It may be that you work, or are about to commence work, at a medical school (see note below) and are eligible for membership of either USS or the NHS Pension Scheme (NHSPS). This section will provide you with more information on this matter in light of a recent change in the law which requires your employer to automatically enrol you into membership of a pension scheme in certain circumstances – often referred to as auto-enrolment,
I already work at a medical school and am an active member of either USS or NHSPS. How am I affected?
As you are already in a pension scheme – either USS or NHSPS – your employer will not need to take any action because of their auto-enrolment duties. You will remain an active member of that scheme.
I already work at a medical school but am not a member of either USS or NHSPS. How am I affected?
If you are not already a member of either of these schemes, then (assuming you are an eligible jobholder) you will need to be auto-enrolled into one of these schemes on the date on which you become an eligible jobholder (most likely your employer’s staging or automatic re-enrolment date). When determining the appropriate pension scheme, your employer will need to consider not only its auto-enrolment requirements, but also the rules of both of the schemes.
It may be that you joined USS when your employment commenced and have subsequently opted out. Given that you are not a member of a pension scheme, your employer may need to auto-enrol you into a scheme on their staging or automatic re-enrolment date. If you have previously opted out of USS (and did not subsequently join NHSPS), then on your employer’s staging date or automatic re-enrolment date, you would be auto-enrolled back into USS.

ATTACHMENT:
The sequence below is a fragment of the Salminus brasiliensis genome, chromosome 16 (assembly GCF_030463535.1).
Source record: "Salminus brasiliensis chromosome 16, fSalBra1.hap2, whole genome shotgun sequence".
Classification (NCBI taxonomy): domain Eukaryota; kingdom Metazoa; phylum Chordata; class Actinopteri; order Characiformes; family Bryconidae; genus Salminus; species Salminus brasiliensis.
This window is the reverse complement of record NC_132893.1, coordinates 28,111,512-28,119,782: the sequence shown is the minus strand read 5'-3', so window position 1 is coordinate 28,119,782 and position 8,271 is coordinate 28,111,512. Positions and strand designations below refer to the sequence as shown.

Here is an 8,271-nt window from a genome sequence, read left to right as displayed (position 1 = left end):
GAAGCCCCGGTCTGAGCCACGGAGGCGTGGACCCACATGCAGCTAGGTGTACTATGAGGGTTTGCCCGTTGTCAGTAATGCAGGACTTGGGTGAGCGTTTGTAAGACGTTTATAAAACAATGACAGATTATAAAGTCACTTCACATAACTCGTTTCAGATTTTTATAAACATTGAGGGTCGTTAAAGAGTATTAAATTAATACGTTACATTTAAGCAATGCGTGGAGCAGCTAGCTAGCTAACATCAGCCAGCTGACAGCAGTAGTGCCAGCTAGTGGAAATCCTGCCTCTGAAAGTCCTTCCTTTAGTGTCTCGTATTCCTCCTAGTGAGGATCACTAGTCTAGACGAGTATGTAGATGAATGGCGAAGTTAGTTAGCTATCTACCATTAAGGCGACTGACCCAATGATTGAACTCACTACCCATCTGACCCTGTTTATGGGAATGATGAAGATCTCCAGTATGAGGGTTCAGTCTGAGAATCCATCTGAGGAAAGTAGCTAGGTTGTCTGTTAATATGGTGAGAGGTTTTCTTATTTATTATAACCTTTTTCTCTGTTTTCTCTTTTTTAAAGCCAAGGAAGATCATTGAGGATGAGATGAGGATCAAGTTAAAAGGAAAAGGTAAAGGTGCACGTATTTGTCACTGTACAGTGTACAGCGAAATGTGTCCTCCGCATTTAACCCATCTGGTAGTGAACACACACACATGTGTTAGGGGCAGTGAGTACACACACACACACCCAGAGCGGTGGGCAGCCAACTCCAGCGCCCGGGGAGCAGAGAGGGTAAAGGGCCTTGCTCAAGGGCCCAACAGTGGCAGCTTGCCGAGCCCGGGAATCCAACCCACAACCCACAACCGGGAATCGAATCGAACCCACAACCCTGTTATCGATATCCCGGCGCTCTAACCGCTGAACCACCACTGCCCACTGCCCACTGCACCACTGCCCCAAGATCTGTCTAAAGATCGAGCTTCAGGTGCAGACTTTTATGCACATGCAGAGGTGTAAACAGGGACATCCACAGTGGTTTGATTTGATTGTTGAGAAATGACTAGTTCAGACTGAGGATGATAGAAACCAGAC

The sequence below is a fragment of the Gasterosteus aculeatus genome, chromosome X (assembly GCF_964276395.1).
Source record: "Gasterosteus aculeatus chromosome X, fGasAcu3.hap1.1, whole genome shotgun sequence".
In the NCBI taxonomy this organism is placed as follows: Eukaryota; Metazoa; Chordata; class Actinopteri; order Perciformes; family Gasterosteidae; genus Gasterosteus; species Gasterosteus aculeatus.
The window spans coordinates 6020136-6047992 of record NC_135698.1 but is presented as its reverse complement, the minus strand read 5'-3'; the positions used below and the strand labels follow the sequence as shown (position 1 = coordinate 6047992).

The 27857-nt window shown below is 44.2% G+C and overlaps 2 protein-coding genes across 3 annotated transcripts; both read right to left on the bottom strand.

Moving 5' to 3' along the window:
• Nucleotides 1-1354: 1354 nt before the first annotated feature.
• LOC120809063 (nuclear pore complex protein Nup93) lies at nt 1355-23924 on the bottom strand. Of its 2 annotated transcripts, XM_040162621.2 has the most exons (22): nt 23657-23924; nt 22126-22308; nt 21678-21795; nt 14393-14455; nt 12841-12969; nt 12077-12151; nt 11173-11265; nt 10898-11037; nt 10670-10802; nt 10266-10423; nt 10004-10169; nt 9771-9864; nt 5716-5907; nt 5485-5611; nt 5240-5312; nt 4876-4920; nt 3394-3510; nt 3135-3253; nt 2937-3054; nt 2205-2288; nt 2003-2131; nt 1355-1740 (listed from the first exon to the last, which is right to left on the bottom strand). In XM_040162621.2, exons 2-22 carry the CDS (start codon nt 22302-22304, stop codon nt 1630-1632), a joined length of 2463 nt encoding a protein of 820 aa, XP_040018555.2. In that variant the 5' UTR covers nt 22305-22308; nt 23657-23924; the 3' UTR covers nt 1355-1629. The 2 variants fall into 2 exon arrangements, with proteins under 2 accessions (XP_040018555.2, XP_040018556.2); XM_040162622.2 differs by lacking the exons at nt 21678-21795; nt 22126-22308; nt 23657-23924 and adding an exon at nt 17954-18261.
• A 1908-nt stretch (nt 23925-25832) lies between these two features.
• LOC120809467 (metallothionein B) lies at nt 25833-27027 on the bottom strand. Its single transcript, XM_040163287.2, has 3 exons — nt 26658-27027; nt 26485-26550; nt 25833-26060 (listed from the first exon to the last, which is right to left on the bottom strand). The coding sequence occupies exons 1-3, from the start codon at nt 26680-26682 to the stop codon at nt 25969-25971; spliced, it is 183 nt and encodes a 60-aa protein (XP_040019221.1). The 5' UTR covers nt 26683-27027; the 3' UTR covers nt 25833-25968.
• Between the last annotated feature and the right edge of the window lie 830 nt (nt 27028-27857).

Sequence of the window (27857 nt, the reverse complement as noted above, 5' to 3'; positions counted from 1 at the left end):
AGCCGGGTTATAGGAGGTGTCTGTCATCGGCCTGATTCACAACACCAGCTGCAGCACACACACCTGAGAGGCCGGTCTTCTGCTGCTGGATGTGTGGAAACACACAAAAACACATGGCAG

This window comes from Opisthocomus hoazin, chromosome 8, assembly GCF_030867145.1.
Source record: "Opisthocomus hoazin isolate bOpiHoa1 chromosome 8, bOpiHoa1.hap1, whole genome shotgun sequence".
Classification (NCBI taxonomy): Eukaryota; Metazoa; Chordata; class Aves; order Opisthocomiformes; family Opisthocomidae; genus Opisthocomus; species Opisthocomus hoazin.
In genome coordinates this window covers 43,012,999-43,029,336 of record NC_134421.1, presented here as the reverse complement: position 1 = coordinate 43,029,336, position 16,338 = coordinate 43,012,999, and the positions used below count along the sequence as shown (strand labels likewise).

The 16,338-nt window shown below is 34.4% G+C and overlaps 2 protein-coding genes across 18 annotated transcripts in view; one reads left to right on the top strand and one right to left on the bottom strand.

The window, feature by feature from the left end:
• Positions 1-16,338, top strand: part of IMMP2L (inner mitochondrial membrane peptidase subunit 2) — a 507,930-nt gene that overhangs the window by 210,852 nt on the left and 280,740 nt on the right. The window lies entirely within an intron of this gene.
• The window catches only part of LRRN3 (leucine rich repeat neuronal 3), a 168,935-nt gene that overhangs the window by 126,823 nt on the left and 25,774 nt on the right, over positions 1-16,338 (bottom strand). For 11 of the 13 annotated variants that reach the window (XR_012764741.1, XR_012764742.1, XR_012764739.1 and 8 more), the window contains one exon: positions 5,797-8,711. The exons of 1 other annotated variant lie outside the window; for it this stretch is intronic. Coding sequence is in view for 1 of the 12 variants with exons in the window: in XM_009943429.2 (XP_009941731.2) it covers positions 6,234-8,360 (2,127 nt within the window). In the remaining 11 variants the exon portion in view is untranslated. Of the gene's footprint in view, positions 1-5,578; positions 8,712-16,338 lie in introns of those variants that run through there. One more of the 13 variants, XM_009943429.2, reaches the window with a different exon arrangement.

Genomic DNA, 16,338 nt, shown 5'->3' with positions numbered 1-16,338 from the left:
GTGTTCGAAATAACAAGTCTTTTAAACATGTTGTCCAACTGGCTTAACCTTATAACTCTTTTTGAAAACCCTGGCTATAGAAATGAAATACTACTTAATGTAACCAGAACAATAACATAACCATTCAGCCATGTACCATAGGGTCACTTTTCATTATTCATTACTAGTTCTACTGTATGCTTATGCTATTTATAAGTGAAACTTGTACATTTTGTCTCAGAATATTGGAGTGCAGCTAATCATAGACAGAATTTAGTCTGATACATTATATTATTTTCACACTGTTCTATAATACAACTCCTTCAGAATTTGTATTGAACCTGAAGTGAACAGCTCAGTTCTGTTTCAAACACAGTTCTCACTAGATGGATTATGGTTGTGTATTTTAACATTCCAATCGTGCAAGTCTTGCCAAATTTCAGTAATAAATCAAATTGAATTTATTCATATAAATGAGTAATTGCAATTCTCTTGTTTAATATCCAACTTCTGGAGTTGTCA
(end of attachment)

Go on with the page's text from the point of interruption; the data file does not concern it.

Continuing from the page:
For more information on joining USS after opting out, please see the answer to ‘I have previously opted out of the scheme, or elected not to join, and remained in eligible employment, will I be affected by auto-enrolment?’ further up the page for more information.
Alternatively, you may have joined NHSPS upon commencing employment (or you may have joined NHSPS after opting out of USS) and have since opted out of NHSPS. If this is the case then you will not be allowed to join USS, as it is not permitted by the scheme rules. Please contact your employer to obtain further information on the NHSPS rules which apply in this situation, which is referred to in the answer to ‘Are there any situations in which I may be prevented from becoming a member, or continuing in membership, of either USS or NHSPS?’ below.
I am about to start, or have recently started, work at a medical school. How am I affected?
Your new employer will need to enrol you into a scheme when you commence employment. In order to fulfil their auto-enrolment duties, an employer must use a scheme which meets certain criteria – one of these criteria is that the employee must not be required to take any action in order to become an active member of the scheme. In order to join NHSPS (as their rules currently stand) you would need to apply for membership, and so our understanding is that NHSPS do not meet this requirement. Therefore, if you fit into this group then your employer is required to enrol you into USS.